The City of Brainerd, Minn., engaged in unfair labor practices when it eliminated all the union positions from its fire department by replacing full-time firefighters with non-union part-time employees, the Minnesota Supreme Court ruled Oct. 9.
The court in a divided decision rejected the city’s argument that it was within its rights to restructure the department under the “inherent managerial policy” of the state’s Public Employee Labor Relations Act.
A public employer doesn’t have inherent managerial authority to commit an unfair labor practice, the court said.
The city conceded that it interfered with the existence of an employee organization, the court said. This interference is a “prohibited” unfair labor practice, the court said.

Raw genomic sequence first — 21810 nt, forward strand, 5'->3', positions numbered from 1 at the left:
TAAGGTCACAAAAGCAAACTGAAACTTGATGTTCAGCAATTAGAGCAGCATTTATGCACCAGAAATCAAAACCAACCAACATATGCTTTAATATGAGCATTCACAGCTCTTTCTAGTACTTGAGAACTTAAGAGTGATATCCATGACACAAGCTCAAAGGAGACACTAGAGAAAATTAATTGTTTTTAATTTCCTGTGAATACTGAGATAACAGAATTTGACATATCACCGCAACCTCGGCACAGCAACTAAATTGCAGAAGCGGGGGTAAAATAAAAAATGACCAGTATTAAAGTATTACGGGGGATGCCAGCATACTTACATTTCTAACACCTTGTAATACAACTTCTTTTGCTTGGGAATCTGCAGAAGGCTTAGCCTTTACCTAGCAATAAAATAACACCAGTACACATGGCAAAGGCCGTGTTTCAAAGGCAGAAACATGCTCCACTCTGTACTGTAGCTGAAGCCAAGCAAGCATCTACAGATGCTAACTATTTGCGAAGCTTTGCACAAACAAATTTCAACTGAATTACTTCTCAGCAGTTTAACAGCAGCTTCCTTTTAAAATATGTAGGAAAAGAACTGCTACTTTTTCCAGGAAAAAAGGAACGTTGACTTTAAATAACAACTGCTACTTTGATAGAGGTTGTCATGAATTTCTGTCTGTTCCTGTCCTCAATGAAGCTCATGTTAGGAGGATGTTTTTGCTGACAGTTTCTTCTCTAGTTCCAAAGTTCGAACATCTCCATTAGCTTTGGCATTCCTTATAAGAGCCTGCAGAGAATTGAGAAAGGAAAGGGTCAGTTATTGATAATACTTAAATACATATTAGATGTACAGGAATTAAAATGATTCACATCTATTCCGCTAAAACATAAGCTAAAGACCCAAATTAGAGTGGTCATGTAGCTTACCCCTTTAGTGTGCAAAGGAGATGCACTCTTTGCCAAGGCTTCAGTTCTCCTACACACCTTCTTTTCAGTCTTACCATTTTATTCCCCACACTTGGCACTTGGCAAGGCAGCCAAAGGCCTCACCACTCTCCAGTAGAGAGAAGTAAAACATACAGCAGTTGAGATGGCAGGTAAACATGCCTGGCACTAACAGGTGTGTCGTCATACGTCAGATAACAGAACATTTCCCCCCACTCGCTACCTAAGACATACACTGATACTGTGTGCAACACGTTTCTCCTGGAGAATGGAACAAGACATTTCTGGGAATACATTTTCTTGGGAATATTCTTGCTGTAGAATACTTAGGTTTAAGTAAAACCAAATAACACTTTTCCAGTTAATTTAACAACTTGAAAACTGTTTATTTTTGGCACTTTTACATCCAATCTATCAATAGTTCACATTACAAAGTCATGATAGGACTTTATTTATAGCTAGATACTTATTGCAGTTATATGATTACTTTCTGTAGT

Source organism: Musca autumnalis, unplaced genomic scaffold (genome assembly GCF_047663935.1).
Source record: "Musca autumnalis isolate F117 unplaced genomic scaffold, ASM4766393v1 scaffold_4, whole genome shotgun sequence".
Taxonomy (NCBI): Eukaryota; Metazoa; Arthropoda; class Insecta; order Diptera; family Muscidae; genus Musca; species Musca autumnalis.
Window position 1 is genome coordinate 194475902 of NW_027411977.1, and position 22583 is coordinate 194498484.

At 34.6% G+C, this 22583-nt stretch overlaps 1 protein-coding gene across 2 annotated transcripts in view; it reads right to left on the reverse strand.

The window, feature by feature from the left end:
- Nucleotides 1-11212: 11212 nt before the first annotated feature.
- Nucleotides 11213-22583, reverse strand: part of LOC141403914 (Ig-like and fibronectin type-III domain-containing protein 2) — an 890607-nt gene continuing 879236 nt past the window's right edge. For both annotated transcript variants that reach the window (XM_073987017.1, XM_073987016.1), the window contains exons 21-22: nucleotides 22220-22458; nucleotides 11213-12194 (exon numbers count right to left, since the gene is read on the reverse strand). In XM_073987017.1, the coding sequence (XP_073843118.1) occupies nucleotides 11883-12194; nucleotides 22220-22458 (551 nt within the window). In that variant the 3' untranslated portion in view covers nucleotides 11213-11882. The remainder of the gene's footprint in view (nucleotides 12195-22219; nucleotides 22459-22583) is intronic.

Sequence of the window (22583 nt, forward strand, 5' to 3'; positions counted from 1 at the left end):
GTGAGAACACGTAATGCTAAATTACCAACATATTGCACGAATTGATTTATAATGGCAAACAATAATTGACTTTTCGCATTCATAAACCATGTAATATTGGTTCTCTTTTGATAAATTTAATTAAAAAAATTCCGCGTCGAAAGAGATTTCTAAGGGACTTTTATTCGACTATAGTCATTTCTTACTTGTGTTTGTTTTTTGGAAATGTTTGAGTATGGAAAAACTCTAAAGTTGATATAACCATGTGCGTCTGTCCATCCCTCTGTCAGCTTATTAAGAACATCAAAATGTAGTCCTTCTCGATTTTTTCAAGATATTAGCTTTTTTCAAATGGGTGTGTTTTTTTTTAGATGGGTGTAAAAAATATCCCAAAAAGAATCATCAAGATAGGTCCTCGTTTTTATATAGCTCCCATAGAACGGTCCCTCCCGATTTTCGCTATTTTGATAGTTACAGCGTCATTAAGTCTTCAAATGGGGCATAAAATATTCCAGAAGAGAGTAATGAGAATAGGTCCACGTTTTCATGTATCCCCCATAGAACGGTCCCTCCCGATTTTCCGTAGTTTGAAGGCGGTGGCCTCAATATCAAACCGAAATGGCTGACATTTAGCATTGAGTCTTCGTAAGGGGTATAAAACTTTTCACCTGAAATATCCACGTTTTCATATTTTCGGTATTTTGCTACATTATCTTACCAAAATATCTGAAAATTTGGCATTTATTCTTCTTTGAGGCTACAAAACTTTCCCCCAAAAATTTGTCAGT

And the plain language of the PELRA, which prohibits the unfair labor practice of interfering with the existence of an employee organization, doesn’t require that the public employer’s interference be motivated by anti-union animus, the court said.
In a dissenting opinion, Judge Lorie S. Gildea said the case should be remanded for a determination whether the city’s decision was made with the intent to interfere with the union.
The city’s action should only be undone if it was made with an anti-union animus, rather than its stated budgetary reason, Gildea said.
Judge David L. Lillehaug wrote the opinion. Judge G. Barry Anderson joined in the dissent.
Meyer Njus Tanick PA represented the union.
Everett & VanderWiel PLLP represented the city.
The case is Fire Fighters Local 4725 v. City of Brainerd, 2019 BL 386690, Minn., No. A18-0398, 10/9/19.